Balloting was held as usual on the third Wednesday in August, but when the ballots arrived at Tuskahoma, Chief Dukes ordered them locked into a shed and apparently never had them counted. At the request of the Tuskahoma Party, U.S. Army troops from Fort Reno, under the command of Major Starr, were dispatched to Tuskahoma to supervise the counting of the votes. In the meantime, outgoing Chief Gilbert Dukes hod appointed Thomas W. Hunter as Principal Chief and called the General Council into early session in an effort to get them to confirm his appointment.

When the votes were finally counted, Green McCurtain had received 1,645 votes and Hunter had received 956. This was the last time that the Choctaws would elect a Principal chief until 1971.

In the meantime, the Snake Council and Chief Jacob B. Jackson were continuing to promote the idea of relocating the Choctaw Nation from the Indian Territory to Mexico. So it was that in early 1906, armed with petitions carrying the names of more than 2,000 Choctaws (mostly full-bloods), Snake Chief Jacob Jackson led a delegation to Washington, D.C. His proposition was simple. Instead of allotting the land of the petitioners, the United States government would buy it and Jackson and his followers would take that money and use it to purchase a new homeland in Mexico. Despite Jackson’s impassioned and logical pleas, the United States government refused and informed Jackson and his followers that they would receive individual allotments as would all Indians residing in the Indian Territory.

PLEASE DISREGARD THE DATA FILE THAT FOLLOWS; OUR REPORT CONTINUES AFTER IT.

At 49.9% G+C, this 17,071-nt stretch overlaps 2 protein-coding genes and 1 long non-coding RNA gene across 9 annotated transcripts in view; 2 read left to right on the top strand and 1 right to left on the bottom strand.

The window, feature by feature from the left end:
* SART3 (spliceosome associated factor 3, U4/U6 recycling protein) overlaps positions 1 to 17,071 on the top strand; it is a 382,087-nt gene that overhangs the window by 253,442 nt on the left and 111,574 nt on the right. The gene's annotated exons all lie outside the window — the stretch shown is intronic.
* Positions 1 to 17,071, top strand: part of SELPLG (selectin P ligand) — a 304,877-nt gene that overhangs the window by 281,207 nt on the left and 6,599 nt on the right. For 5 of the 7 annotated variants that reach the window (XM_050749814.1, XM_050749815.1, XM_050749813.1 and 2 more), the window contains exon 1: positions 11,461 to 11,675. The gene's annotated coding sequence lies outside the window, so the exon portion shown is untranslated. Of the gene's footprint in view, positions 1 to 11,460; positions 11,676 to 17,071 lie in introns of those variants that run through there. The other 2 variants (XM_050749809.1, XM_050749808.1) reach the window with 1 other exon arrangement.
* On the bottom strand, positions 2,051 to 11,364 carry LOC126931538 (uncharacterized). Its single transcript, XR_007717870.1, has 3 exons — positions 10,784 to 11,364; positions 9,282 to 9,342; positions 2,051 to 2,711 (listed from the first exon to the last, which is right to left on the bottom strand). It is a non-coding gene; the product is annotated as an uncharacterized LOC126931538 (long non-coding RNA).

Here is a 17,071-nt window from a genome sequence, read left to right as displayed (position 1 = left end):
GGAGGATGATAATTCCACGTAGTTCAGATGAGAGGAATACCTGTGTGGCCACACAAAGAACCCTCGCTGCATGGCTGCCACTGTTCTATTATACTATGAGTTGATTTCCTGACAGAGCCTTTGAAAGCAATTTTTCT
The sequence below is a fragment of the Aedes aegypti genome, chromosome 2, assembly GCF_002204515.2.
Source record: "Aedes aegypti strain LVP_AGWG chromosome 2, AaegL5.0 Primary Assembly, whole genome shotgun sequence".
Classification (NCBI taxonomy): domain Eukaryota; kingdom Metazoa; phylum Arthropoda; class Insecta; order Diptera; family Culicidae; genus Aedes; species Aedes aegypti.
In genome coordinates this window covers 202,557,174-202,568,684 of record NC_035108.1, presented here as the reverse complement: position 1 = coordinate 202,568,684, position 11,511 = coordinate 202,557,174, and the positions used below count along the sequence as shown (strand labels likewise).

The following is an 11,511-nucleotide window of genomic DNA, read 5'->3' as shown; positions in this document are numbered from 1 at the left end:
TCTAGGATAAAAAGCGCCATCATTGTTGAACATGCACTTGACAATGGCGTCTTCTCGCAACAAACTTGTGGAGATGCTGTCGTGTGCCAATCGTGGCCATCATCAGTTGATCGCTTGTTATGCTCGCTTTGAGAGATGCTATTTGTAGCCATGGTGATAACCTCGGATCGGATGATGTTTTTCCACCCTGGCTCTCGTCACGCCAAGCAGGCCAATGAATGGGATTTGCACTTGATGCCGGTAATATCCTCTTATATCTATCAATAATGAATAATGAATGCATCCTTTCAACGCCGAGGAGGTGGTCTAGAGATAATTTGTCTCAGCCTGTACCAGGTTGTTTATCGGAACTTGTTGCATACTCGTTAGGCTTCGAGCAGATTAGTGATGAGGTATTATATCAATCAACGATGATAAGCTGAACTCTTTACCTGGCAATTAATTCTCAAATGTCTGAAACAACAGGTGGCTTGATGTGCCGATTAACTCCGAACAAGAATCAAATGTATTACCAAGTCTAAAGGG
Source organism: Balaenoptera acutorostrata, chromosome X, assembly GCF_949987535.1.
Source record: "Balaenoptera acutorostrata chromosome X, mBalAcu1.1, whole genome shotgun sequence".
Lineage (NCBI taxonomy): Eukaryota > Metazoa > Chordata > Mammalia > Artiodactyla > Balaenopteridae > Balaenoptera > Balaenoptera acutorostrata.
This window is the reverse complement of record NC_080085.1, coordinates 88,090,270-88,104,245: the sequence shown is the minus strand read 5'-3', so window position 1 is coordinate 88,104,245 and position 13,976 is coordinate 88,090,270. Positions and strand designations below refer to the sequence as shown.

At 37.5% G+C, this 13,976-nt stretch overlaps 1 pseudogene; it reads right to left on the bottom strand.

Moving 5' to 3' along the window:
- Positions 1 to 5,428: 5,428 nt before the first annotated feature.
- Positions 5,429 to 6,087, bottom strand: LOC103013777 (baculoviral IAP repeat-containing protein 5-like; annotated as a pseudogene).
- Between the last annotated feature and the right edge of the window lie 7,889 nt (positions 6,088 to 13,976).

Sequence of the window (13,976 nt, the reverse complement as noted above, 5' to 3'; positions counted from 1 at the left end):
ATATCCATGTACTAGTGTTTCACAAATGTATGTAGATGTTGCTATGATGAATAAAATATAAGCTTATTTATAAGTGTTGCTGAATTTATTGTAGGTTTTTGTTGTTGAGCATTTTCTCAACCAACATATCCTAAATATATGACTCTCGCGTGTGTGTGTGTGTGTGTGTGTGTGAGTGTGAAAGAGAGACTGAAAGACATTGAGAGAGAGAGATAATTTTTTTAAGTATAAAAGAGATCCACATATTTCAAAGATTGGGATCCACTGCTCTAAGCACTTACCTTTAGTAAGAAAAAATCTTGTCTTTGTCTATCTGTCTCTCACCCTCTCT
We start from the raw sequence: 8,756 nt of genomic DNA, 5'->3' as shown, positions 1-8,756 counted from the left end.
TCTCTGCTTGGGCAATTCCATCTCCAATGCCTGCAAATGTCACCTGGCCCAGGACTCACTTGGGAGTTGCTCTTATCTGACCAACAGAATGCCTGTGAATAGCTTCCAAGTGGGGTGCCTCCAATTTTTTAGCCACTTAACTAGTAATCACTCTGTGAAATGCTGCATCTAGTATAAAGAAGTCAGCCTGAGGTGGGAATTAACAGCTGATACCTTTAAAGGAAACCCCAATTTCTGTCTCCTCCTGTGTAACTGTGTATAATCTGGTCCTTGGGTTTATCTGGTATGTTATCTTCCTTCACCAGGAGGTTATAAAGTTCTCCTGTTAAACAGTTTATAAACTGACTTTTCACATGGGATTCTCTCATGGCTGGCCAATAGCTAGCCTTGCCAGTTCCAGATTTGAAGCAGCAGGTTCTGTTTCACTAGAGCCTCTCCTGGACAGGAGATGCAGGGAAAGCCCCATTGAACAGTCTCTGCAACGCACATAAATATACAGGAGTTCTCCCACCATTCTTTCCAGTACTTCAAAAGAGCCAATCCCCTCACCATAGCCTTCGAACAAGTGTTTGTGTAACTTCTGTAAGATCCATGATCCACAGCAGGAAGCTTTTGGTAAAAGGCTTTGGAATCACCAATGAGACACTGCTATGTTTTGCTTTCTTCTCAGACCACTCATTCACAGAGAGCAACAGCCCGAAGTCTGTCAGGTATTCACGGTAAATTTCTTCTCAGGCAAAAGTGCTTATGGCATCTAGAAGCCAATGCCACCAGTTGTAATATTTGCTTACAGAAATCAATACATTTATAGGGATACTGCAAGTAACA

In the meantime, Chito Harjo, the leader of the Snake Rebellion come under attack at his home far up in the Creek Nation, and was grievously wounded when a “posse” attacked his home. Since a well-meaning “friend” had enrolled Harjo against his wishes and since he feared to return to his own home, “Crazy Snake” somehow made his way all the way from the Creek Nation to the home of his friend, Charles Babb, about four miles south of Smithville. Possibly because of the bullet fragments still in his leg or because of the long forced trip, Harjo’s wounds failed to heal properly, yet he continued to live for almost two years as a guest of Charles Babb. Early in 1910, Chito Harjo died at the Babb home, without ever again seeing his wife or his children, and was buried in the Babb family cemetery south of Smithville. Several years ago, the Oklahoma Historical Society placed a granite marker on Harjo’s grove, which stands in the front yard of a home not far from Smithville.

After his failure to earn his people a new nation in Mexico, Jacob B. Jackson returned to his home, now a 160 acre allotment near Hochatown, and quietly lived out his remaining years.